Shortly after midnight EST on March 2, Judge Nancy Gertner issued the following order in the case of accused peer-to-peer infringer Joel Tenenbaum:
Notice: It has come to the Court's attention that there was a factual error in the Court's notice of January 13, 2009. Twenty five years ago, five attorneys were subpoenaed in the litigation referred to in In re Grand Jury Matters, 593 F. Supp. 103 (D. N. H. 1984). While Mr. Nesson, counsel for defendant Tenenbaum, did not represent Judge Gertner in the district court proceedings, as was noted in the January 13, 2009 entry, he did represent all of the Massachusetts defendants, including the Court, and filed a consolidated brief filed on their behalf on appeal in In re Grand Jury Matters, 751 F. 2d 13 (1st Cir. 1984). New Hampshire lawyers were separately represented. Briefs supporting the defendants were also filed by the New Hampshire Bar Association, the National Association of Criminal Defense Lawyers, among other national and local organizations. The Court also wishes to point out that Judge Gertner had been a partner in the firm serving as local counsel to the plaintiffs, Dwyer & Collora (then known as Dwyer, Collora & Gertner). Daniel Cloherty, who joined the firm after Judge Gertner became a District Court judge, has entered an appearance on their behalf.(Gertner, Nancy)
First, kudos to Judge Gertner for confessing error. Federal judges are not known for admitting mistakes, and she deserves credit for doing so, and quickly.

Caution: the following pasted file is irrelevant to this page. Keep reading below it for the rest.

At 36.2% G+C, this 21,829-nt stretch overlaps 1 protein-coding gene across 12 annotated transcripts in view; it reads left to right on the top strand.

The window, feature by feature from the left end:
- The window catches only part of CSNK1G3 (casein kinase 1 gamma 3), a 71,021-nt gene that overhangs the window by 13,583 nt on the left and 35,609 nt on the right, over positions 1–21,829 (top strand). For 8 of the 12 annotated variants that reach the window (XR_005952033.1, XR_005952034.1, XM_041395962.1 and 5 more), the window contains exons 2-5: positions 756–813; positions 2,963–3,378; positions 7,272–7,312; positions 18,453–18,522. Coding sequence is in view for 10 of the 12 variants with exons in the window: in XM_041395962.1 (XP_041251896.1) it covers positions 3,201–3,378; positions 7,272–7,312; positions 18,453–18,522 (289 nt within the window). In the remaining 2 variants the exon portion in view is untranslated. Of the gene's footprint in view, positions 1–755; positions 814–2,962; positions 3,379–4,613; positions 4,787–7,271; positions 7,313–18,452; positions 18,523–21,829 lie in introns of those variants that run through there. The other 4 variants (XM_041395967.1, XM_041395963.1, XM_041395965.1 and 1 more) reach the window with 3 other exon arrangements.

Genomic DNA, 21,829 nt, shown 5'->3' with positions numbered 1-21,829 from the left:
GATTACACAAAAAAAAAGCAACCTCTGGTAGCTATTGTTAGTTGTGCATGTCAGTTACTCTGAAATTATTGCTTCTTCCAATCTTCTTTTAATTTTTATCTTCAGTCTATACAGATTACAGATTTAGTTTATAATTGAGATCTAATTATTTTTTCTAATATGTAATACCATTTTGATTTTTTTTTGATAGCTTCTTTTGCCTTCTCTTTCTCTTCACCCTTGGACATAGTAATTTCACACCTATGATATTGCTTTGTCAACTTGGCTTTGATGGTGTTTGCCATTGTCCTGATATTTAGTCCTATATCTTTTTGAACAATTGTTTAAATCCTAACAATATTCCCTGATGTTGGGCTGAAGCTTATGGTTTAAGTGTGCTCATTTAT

But...second, Judge Gertner maintains, as she did in her original Jan. 13 order, that Harvard Law School Professor Charles Nesson, Joel Tenenbaum's counsel, did not represent her in District Court proceedings in the 1984 criminal case in which she was subpoenaed by a federal grand jury. I have no hard evidence that Nesson did represent her in District Court (and never said so). But if not Nesson, then who? As I pointed out last week, the District Court's opinion lists counsel for 4 of the 5 defense attorneys who received subpoenas -- but not for Gertner. Why not? I suspect it was a clerical error. Nesson is listed as counsel for attorneys John Wall and Albert Cullen in the District Court, and for Wall, Cullen and Gertner in the First Circuit. It's speculation on my part, but wouldn't it seem logical that if: 1) Nesson represented all 3 of Wall, Cullen and Gertner in the Court of Appeals; 2) Nesson clearly represented Wall and Cullen in the District Court; and 3) Gertner's counsel listing is inexplicibly missing from the District Court's opinion; then 4) one could reasonably conclude that Gertner was erroneously left off the list of Nesson's counsel in the District Court? Perhaps there is another explanation (Gertner had no counsel in the District Court? She had another attorney in the District Court -- who for some reason was left off the opinion's counsel listing -- and then switched to Nesson for the appeal?) but those seem less plausible than my speculation.
Lastly, Judge Gertner's order states, "It has come to the Court's attention that there was a factual error...." Well, how? Judge Gertner writes blog posts. Is she afraid to admit that she reads them?